Is Going Commando Healthier Than Wearing Underwear?

Skipping underwear can bring some surprising benefits.

Women's underwear. Cotton briefs in different colors and a sprig of cotton on a blue background. A p...

As the weather heats up, many of us will cut back on the amount of clothing we wear. In fact, the hot weather makes going commando an enticing choice. But is forgoing underwear actually healthier than wearing underwear altogether?

The answer is, of course, complicated, experts say. But there’s one trick that just might appeal to everyone.

Are there benefits to going commando?

“I’m not sure it does anything,” says Stanton Honig, professor of urology at the Yale School of Medicine.

For those with penises, underwear creates a barrier from less comfortable fabrics like denim and affords some protection in case of arousal. There’s an ongoing debate about whether boxers or briefs are better for sperm count, but Honig says there’s “absolutely no data” that suggests there’s a superior type of underwear for fertility.

Further, Honig says that people who sweat a lot might be at a higher risk for fungal infections like jock itch, but regular bathing should be all most people need to keep that at bay.

Ultimately, he says the options come down to comfort. “Dealer’s choice, basically,” he tells Inverse. Everyone is working with body parts of different sizes, shapes, and sensitivities, so personal preference reigns supreme whether it's boxers, briefs, or nothing.

The story is a little different for vulvas. The vulva is “a perfectly created system as it is,” says Laura Jacques, an OB-GYN at the University of Wisconsin-Madison Health and an associate professor of OB-GYN at the UW School of Medicine and Public Health. The vulva and vagina come with self-regulating immune and barrier functions, and they do best with as little intervention as possible from soaps, fragrances, and sometimes, even underwear. That doesn’t mean you have to ditch underwear completely, but Jacques says there are merits to sometimes going without it.

Jacques tells her patients that “sleep is a great time to not wear any sort of underwear or pajama pants.” The reason behind this recommendation, she says, is that the skin around the vulva is particularly sensitive to friction. Further, because the vulva loses water more quickly compared to other body parts, covering it could make it dry out even more quickly.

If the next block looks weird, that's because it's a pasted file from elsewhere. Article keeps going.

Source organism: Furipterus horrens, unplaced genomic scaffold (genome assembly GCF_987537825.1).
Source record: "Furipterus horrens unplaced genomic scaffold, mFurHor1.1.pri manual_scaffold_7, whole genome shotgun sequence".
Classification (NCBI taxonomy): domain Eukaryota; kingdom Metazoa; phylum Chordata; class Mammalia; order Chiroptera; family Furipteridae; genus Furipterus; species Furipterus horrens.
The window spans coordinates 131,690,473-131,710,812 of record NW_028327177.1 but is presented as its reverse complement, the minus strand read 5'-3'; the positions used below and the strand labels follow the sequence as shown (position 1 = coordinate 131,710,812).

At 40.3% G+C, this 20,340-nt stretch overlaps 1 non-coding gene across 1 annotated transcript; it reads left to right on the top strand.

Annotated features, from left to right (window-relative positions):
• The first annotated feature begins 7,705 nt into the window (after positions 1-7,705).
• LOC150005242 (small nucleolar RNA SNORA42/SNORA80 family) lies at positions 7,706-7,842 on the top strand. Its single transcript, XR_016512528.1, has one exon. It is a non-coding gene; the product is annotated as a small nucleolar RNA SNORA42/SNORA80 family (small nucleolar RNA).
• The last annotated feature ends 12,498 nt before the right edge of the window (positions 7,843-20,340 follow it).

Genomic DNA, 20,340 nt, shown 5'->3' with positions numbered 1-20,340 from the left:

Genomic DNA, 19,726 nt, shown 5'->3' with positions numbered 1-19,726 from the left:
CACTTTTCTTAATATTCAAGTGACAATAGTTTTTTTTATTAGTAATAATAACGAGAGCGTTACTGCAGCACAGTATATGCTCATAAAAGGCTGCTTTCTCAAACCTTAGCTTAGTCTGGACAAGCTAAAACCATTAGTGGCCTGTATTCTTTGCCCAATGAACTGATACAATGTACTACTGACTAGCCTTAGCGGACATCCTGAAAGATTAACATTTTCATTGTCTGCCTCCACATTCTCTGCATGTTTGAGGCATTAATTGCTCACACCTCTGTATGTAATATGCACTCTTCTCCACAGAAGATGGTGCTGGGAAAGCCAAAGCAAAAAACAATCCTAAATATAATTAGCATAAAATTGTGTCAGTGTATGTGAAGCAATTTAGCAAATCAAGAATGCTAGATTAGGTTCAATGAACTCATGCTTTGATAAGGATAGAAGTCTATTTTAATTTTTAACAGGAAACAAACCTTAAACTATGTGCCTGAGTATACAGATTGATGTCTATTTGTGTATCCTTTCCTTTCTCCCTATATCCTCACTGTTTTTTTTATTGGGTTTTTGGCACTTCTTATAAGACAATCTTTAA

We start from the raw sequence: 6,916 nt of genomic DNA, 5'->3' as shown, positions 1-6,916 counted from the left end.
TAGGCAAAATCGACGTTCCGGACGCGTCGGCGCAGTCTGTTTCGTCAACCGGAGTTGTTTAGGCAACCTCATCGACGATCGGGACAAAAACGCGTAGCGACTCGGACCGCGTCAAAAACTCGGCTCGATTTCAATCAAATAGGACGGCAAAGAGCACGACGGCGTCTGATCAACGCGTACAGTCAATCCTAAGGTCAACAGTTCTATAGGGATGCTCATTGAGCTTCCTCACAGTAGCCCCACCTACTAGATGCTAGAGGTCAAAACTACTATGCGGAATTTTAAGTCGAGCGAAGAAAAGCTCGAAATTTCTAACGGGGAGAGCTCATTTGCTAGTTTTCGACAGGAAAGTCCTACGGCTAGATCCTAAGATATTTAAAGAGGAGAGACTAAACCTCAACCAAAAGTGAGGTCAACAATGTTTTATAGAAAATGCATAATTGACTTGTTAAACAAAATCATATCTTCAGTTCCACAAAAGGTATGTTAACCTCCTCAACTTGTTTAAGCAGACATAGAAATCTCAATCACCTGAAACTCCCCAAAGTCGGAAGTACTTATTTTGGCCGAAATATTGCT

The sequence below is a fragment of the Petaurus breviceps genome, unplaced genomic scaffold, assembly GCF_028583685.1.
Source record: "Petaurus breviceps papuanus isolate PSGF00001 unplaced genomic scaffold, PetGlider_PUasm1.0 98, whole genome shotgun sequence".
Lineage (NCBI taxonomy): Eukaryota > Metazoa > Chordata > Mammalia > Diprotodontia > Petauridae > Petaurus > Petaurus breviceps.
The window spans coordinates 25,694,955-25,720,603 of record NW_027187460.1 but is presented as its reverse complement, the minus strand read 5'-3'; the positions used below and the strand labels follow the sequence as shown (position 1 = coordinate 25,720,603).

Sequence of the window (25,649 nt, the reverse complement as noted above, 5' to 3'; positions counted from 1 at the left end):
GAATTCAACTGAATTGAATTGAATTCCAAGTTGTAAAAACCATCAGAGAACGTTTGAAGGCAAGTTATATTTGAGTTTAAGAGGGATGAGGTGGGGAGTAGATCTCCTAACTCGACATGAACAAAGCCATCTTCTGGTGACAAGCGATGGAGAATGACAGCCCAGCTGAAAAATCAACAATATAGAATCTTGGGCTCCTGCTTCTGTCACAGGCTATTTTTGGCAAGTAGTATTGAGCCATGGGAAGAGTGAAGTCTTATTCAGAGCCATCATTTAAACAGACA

“When people can sleep without underwear, that can be really helpful because they can alleviate some of that friction-related damage or moisture-related damage,” she says. Nightgowns and oversized t-shirts are her go-to recommendations for sleepwear. She adds that some people may benefit more from going commando than others. For example, those going through menopause can have especially fragile, sensitive skin, as might those with skin conditions.

Less is More

But most important, if you feel fine wearing underwear, let it be. “If it isn't broke, then you don't need to necessarily fix it,” says Alicia Little, a dermatologist and director of the Vulvar Dermatology Clinic at Yale Medicine. Breathable fabrics, like cotton, let the vulva self-regulate optimally. Synthetic, tight fabrics, on the other hand, are more likely to trap heat and moisture, which increases the chance of irritated skin.

“If it isn't broke, then you don't need to necessarily fix it.”

Jacques says that as washing machines have gotten more efficient, we haven’t always adjusted the amount of detergent proportionally, so we use more detergent than we need, which can irritate the delicate skin. Detergents “can have a lot of particulate left on the clothes and with the underwear being right against the vulvar skin, that can lead to allergic reaction or irritation,” she says. You also might want to ditch fabric softeners, which can also leave an irritating residue.

So while going commando isn’t necessarily healthier than wearing underwear, it may be the solution you need for irritation and itching. Just as important is making sure your underwear isn’t too constrictive or made from irritating materials. “Less is more is really the takeaway,” Jacques says.

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